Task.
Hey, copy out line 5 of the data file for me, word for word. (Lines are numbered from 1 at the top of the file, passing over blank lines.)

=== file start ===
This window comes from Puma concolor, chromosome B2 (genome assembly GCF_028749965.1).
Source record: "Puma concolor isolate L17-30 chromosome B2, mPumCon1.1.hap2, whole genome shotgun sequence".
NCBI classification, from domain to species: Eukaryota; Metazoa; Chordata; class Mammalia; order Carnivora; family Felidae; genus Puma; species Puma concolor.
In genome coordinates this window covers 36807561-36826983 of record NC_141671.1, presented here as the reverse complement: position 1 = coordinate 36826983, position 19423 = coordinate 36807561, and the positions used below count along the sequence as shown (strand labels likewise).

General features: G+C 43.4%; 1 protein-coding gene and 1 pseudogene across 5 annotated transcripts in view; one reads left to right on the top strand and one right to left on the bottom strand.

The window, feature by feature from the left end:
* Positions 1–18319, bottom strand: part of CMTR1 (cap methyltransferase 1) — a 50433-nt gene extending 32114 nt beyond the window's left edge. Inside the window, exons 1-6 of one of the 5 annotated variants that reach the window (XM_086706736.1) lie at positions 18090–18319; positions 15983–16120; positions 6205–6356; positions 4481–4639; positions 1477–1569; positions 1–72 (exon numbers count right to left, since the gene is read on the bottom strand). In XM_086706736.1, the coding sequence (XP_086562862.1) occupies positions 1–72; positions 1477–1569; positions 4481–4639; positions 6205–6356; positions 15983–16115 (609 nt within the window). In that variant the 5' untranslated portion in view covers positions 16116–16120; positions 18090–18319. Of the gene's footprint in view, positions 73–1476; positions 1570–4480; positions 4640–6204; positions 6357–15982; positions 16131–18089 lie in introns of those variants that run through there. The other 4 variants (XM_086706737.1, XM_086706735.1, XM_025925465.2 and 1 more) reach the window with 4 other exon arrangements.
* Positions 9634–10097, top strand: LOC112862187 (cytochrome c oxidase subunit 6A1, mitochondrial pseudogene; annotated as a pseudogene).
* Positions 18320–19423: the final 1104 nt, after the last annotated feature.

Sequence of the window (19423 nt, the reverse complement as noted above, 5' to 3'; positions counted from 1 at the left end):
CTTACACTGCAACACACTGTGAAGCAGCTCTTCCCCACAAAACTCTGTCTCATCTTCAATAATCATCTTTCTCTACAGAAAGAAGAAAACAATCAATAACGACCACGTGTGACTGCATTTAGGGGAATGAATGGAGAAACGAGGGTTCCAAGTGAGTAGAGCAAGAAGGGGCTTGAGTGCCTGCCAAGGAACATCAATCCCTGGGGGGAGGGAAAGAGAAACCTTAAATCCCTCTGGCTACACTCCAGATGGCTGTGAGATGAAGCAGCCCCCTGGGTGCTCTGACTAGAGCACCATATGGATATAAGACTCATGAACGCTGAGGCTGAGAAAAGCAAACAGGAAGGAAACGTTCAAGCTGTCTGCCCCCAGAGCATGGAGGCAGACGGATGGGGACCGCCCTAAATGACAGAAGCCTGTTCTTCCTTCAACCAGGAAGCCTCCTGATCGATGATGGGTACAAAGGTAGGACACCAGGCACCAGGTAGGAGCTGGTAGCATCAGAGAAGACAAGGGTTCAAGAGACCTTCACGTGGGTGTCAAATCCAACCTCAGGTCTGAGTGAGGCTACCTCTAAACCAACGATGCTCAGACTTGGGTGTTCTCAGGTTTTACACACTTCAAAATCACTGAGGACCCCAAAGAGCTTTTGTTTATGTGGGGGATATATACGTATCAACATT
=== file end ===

General features: G+C 43.4%; 1 protein-coding gene and 1 pseudogene across 5 annotated transcripts in view; one reads left to right on the top strand and one right to left on the bottom strand.